Of course the majority of parents do this responsibly and without incident. But it's always the irresponsible few that ruin it for the many. Such was the case at Hampton Station, a Seminole Heights, Florida craft beer and pizza spot, where a few recent incidents meant an end to the beer garden's kid-friendly atmosphere.

The San Francisco real estate market is rather unique and red hot right now. Most homes and properties that go up for sale get multiple offers, and tend to sell anywhere from 10 to over 30 percent over the asking price. If that wasn't silly enough, a single parking space can sometimes run $82,000 in the city. And it's not slowing down.

However, there are ways to get a slice of San Francisco without having to spend a million dollars on an entry level home. One San Jose couple recently went to a property auction where they purchased a private street in San Francisco for the low price of $90,000. They had not seen the property, Presidio Terrace, but believed that it was too good of a deal to pass up. The private neighborhood had not paid taxes on the street for several years due to an error after changing accountants, and never receiving tax notices or even a notice of the sale.

Now, you might be asking: Why would anyone want to buy a street?

To the extent that most of us use them, few of us really think much about our stamps. We pick up a roll or sheet at the post office or grocery store, put them on letters, cards, and bills until we run out, then start again. Every now and then we choose stamps based on the image, whether it be a favorite historical figure or cartoon character, or we just like the way they look -- some stamps are chosen for their artistic appeal.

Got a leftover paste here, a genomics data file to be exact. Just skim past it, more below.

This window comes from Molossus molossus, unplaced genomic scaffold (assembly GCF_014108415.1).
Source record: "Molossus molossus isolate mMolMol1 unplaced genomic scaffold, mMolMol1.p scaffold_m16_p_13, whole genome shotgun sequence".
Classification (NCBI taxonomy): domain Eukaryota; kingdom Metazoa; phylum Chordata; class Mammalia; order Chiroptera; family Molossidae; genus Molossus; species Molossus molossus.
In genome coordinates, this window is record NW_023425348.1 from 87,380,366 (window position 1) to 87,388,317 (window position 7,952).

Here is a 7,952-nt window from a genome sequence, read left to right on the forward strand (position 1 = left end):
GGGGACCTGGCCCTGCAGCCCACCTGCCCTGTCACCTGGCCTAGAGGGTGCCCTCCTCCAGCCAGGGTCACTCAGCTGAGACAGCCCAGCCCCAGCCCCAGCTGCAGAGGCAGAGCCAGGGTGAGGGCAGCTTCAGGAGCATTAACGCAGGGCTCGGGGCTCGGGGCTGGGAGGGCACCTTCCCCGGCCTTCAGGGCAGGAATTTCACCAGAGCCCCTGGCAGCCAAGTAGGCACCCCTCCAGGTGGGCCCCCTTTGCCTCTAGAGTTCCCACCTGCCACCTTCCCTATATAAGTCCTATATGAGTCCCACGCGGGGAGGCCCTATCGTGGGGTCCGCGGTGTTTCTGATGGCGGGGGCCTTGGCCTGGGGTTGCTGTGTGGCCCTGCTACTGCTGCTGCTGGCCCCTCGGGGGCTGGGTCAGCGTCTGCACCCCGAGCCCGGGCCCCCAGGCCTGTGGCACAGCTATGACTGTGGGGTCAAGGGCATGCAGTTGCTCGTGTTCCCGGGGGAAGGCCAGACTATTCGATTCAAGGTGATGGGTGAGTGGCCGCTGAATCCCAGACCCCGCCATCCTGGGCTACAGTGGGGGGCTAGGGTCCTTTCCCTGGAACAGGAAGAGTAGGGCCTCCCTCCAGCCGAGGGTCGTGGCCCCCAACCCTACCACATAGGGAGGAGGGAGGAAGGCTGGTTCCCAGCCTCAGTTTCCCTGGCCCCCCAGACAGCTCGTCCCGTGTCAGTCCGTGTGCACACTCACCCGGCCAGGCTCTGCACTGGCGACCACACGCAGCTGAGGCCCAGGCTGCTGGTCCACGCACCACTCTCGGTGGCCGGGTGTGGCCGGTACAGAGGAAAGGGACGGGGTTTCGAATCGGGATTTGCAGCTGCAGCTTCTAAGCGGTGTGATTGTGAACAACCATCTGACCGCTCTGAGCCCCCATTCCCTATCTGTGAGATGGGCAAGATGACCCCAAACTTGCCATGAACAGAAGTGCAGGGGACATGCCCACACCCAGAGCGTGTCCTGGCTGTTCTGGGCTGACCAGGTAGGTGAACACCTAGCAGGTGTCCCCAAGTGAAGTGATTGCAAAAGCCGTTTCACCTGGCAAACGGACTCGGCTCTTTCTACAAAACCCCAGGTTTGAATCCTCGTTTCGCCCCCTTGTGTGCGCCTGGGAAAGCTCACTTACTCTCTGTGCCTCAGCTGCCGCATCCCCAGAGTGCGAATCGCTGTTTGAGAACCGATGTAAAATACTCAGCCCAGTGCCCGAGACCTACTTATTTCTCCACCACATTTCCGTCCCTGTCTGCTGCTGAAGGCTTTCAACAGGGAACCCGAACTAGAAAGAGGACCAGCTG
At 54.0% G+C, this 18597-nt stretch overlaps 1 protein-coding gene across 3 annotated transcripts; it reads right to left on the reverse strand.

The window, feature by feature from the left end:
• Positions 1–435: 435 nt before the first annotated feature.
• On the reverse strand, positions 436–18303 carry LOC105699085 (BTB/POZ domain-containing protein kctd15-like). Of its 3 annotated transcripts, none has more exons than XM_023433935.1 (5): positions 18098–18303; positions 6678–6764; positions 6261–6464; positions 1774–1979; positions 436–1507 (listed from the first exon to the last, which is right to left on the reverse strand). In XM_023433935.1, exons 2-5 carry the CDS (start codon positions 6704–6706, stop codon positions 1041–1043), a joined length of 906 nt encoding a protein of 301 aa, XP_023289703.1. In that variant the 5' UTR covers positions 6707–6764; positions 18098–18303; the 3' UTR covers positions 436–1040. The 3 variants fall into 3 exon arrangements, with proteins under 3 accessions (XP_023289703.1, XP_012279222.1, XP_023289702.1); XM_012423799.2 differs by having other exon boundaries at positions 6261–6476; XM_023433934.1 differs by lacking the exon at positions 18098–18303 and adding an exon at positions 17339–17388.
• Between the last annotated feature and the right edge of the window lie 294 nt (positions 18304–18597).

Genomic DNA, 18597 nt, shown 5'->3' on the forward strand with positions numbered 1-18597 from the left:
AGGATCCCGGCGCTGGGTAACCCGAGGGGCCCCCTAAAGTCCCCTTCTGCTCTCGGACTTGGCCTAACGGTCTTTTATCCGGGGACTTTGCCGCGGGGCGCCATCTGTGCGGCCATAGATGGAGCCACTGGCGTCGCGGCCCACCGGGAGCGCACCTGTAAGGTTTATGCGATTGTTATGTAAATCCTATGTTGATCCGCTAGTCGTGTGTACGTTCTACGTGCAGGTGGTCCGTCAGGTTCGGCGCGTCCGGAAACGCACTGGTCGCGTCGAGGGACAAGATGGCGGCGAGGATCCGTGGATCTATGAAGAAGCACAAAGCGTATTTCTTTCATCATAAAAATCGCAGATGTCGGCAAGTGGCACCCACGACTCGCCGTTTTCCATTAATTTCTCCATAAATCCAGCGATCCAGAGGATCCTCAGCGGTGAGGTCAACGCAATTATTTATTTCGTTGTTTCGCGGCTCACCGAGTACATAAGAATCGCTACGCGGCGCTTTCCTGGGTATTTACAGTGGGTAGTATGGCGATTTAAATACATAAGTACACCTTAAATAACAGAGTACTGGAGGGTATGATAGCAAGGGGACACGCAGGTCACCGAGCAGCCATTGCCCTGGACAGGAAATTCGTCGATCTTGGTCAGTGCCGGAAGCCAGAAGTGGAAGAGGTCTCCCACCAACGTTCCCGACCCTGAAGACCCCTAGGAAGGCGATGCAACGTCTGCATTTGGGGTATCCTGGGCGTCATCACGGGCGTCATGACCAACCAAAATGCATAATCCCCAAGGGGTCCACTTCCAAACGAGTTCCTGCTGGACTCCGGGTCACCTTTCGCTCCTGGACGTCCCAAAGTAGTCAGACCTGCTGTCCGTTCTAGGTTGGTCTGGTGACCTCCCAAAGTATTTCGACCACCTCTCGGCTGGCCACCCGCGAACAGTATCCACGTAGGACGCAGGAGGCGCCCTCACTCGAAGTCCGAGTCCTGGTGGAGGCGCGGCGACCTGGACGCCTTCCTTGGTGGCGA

As it turns out, those images hold a unique place when it comes to government works and copyright law. So do postage stamps get the same copyright protections as other works of art?

A judge in Tennessee is making national headlines over a new policy he recently approved. If an inmate in county prison wants to take 30 days off their incarceration, men can get a vasectomy, and women can have a birth control device implanted.

The judge was quick to point out that this is not some form of eugenics. Rather, he contends that it's a way to help inmates more easily reintegrate into society after release. He stated that the hope is to encourage inmates to take "personal responsibility" and that "not being burdened with children" would benefit former inmates after their release. Previously, this same judge instituted a policy that would cut two days off a jail term if an inmate took a course on why it's bad to use drugs around children.

While southern California surf towns, like Laguna Beach, might be known for being full of hot air, liberal people, and progressive notions, there's no shortage of anti-tobacco sentiment. In fact, in May 2017, the city of Laguna Beach actually banned all smoking in all public places. Even outside a bar, late at night, after a few drinks. Even for vapers, e-cig users, marijuana smokers, and midnight tokers.

The Laguna Beach smoking ban prohibits an individual from smoking anywhere in the city except on their own private property and in their cars. A first offense can result in a $100 ticket, with subsequent offenses leading to an increased fine.